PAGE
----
To have maximum impact on growth, Modi’s core objective is to lift rural India out of poverty and accelerate the creation of the middle class. Rural India makes up 66% of the population and 70% of the country’s workforce and its economy constitutes 46% of national income. By 2050, more than 50% of India’s population will still be rural, despite rapid urbanisation. Contrary to common perception about the predominance of agriculture in the rural economy, about two-thirds of its income is now generated from non-agricultural activities, making it vital that Modi engineers a sustainable transition of output and occupation from agriculture to the more productive non-farm sectors. Such an ambitious programme of infrastructure and job creation requires a lot of money and the tax cuts just announced will only serve to inflate the fiscal deficit. The solution seems to be to increase tax collection. Within days of being re-elected, Modi sent a strong message by sacking a dozen of the more senior bureaucrats in the tax department. While tax collection has improved, it is not keeping pace with projections made after demonetisation and the implementation of the Goods and Services Tax (GST). Financing the growth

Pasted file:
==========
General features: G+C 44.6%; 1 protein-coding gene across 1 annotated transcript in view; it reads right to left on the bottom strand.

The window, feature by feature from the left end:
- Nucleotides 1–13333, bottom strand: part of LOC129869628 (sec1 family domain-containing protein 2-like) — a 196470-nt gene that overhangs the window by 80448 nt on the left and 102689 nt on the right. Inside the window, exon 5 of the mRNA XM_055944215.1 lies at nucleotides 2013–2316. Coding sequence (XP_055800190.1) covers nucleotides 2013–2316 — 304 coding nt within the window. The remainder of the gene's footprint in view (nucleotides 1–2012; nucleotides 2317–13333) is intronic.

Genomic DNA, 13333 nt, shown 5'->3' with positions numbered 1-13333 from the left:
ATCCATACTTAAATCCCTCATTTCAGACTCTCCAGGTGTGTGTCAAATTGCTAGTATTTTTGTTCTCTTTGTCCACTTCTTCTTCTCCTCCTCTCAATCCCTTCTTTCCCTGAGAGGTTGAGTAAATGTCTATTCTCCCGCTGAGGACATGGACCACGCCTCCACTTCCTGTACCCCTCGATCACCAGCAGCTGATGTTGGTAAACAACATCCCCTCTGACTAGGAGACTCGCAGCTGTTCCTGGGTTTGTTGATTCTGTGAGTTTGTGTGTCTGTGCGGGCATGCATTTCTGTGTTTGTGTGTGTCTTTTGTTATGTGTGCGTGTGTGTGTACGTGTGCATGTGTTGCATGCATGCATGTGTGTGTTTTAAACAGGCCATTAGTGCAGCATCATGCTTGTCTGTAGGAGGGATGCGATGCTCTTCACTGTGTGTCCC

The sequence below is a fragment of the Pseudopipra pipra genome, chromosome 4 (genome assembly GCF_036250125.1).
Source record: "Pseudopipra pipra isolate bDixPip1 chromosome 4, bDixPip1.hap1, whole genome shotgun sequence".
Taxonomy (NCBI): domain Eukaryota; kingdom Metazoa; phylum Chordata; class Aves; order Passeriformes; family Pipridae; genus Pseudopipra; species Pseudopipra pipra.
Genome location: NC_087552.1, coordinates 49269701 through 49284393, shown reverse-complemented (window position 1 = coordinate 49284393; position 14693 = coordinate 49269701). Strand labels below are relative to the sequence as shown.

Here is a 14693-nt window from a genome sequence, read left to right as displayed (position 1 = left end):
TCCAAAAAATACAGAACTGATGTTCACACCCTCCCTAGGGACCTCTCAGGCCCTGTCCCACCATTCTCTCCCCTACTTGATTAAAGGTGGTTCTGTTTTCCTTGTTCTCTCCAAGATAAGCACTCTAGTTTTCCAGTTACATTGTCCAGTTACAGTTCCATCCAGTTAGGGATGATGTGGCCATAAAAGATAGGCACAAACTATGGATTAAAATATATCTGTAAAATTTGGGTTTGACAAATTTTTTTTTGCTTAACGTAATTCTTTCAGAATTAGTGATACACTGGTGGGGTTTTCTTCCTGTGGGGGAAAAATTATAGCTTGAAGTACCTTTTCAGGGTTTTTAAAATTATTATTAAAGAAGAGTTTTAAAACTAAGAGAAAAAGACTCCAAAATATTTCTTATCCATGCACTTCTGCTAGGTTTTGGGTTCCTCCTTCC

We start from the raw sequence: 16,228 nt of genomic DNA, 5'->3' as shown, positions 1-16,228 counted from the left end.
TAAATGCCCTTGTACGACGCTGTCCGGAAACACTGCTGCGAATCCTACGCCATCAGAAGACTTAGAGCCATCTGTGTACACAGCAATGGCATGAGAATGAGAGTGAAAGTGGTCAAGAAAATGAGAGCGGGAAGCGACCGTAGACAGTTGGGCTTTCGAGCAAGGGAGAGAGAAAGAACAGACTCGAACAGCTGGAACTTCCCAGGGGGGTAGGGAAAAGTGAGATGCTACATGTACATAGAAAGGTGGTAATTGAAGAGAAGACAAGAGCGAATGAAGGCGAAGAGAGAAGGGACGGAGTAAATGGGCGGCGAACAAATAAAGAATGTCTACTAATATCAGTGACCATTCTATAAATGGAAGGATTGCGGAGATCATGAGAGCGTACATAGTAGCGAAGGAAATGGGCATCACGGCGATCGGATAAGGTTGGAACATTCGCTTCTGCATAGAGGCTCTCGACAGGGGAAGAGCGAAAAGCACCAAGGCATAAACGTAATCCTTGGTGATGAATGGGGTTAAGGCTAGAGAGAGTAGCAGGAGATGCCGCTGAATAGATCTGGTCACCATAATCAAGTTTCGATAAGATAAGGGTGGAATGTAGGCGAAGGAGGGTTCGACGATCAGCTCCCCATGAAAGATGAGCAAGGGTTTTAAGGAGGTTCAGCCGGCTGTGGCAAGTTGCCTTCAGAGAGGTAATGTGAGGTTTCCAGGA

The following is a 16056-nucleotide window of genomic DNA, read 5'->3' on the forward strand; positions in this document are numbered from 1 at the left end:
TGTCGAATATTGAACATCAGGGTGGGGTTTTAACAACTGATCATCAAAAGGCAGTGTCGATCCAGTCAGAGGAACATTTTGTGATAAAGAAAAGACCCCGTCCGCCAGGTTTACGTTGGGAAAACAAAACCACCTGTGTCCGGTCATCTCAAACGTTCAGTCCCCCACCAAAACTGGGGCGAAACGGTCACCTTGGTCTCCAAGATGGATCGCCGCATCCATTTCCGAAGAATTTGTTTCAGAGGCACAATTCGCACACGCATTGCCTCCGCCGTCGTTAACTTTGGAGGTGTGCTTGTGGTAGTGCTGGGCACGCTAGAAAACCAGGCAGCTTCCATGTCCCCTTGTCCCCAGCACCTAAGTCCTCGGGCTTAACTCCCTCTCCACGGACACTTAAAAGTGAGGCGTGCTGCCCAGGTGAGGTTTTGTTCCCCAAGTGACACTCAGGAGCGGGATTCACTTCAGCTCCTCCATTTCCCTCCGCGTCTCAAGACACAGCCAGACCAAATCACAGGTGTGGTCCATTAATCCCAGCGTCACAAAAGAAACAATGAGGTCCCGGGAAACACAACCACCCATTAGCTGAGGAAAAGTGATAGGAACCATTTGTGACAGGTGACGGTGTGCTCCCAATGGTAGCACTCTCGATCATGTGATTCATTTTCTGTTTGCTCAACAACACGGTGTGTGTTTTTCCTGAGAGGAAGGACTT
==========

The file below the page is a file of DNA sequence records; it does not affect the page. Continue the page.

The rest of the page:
Demonetisation triggered a staggering increase in digital transactions and a jump in mutual fund investments. The number of people who filed income-tax returns has risen from 38 million in 2014 to 68.6 million in 2018. GST collections in June 2019 grew 4.5% year-on-year, well below nominal GDP growth. One significant area where the full potential of the GST has not been achieved is the rollout of the simplified tax-compliance regime. After two years of the GST, the system validated Input Tax Credit through ‘invoice matching’ is still not in place. Unless invoices can be matched automatically across the entire supply chain, the full extent of the promised benefits of this reform will remain elusive. On the flip side, India remains starved for credit. Despite the reduction in interest rates, the transmission of monetary policy has been poor. Plagued by legacy non-performing loans, the public sector banks (PSBs) have been sluggish. While some of the credit vacuum was initially filled by NBFCs (shadow banks), they too imploded as liquidity shrank. In a bold move last month, the government announced radical mergers. The 27 PSBs that existed in 2017 have now been consolidated into 12 in the hope of deriving improved focus and control. The private banks or the NBFCs are not capable of lending for the long periods over which infrastructure gets built. Ideally, such funds should now come from the bond market. The passage of insolvency and bankruptcy reform has made this feasible. A vibrant bond market calls for not just the instruments to hedge credit, interest and currency risks, but also a larger number of market participants. Absorbing rural India’s masses into a consuming middle class seems to be the preferred formula for this government and achieving this by creating non-agricultural jobs in rural India will be the bedrock of that journey. ©2019 funds global asia